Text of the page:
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MATTHEW OF WESTMINSTER The flowers of history, especially such as relate to the affairs of Britain. Vol. I. B.C. 4004 to A.D. 1066.


Sir John Froissart's Chronicles of England, France, Spain and the Ajoining Countries from the latter part of the reign of Edward II to the coronation of Henry IV in 12 volumes 

Chronicles of Enguerrand De Monstrelet (Sir John Froissart's Chronicles continuation) in 13 volumes 

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The flowers of history, especially such as relate to the affairs of Britain. Vol. I. B.C. 4004 to A.D. 1066.
page 123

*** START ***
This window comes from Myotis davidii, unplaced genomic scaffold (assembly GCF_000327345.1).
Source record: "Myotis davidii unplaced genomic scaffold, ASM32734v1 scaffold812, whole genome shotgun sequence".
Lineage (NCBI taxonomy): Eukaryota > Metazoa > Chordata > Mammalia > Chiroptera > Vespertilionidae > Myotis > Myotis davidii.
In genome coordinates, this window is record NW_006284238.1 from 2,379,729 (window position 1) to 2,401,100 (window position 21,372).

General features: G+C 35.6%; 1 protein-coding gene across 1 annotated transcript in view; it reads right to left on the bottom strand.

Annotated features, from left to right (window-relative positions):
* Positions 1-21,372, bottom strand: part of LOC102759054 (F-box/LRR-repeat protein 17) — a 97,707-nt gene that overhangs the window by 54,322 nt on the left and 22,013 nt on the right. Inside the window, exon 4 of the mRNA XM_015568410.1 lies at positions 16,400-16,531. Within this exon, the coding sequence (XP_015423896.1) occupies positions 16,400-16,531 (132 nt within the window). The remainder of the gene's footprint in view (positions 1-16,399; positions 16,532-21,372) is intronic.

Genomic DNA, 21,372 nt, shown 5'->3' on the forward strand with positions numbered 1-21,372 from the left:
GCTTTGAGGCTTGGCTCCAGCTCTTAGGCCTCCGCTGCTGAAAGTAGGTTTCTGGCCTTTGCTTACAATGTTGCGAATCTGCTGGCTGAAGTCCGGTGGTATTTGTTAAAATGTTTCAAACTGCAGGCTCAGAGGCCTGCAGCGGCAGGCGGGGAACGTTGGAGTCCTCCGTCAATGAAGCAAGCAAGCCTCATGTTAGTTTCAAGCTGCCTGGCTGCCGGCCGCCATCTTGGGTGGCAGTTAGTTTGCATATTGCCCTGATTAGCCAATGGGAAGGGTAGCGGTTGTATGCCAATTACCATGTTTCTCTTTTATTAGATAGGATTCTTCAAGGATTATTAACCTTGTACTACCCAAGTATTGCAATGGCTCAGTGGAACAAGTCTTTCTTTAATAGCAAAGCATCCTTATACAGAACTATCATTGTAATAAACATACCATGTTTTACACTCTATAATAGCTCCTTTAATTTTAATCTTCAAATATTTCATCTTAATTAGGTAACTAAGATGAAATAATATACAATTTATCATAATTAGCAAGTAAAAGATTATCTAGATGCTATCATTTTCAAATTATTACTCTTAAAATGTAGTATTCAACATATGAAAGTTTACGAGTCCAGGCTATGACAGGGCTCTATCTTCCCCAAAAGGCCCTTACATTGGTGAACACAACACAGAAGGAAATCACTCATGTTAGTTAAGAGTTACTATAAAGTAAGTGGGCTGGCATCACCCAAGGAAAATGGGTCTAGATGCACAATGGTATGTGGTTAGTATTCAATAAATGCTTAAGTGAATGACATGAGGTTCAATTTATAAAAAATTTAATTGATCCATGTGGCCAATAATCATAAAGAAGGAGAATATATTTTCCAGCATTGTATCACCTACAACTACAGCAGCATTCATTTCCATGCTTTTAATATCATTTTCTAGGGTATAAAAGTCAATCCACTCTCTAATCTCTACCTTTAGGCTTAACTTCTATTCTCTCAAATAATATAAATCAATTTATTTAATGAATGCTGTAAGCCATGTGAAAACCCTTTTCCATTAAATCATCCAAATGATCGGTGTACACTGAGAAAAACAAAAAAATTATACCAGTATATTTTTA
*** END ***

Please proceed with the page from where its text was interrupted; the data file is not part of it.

in every country, and the number of heads in every city. He also commanded that every one should come from all the suburban towns and villages and boroughs to his own city, from which he derived his origin, and that each should bring a piece of money for himself, which should be of the value of ten sesterces, and should have an image of Cessar and the inscription of his name. And as Judaea appeared to be in the very centre of our earth, the order was that this taxing should be begun there. Now this taxing was first made when Cyrinus was governor of Syria, or else it may1 be called "first," because it was the first that took place after the entrance of Cyrinus on his government, or it may be called " first," as being universal and the greatest ever made by Augustus, because no such is said to have been made either before or since. Joseph, therefore, went up from Nazareth to Bethlehem, because he was of the family of David, in order to give in his name with Mary, his wife, who was great with child. And when she was there she brought forth her first-born son (nor did she ever bring forth any one after him), and she wrapped him in swaddling clothes and laid him in a manger, between an ox and an ass, which Joseph had, as it happened, brought With respect to the difficulty which our chronicler here endeavours to explain, I probably cannot do better than quote the note given in Doyley and Mant's Bible (Luke ii. 2), condensed from Paley, Prideaux, and Dr. Hammond :— " A difficulty has arisen respecting these words, from the circumstance of its appearing, from other historical records, that Cyrenras was not made governor of Syria till ten or twelve years after the birth of Christ, and that at the beginning of his government an assessment was made in Judaea. In order to meet this difficulty, it is to be stated that the words in the original admit of being translated ' This was the first assessment (or enrolment) of Cyrenius, the governor of Syria/ Thus we may suppose that the assessment now spoken of, was made under the superintendence of Cyrenius, who was afterwards the governor of Syria; and that as he was subsequently well known by this title of governor of Syria, he is here by anticipation called by that title. It should be observed that the assessment here mentioned, is expressly said to be that * first made/ an expression which clearly has reference to a second assessment, that is, to the asaess ment mentioned in history, about twelve years afterwards, when Cyrenins was actual governor. An important confirmation of this mode of explaining the difficulty is, that Josephus mentions the tact of the whole Jewish nation having taken an oath to be faithful to Cesar, about the time of Christ's birth. And this may be the occasion of the very assessment or enrolment of which we read in this verse."

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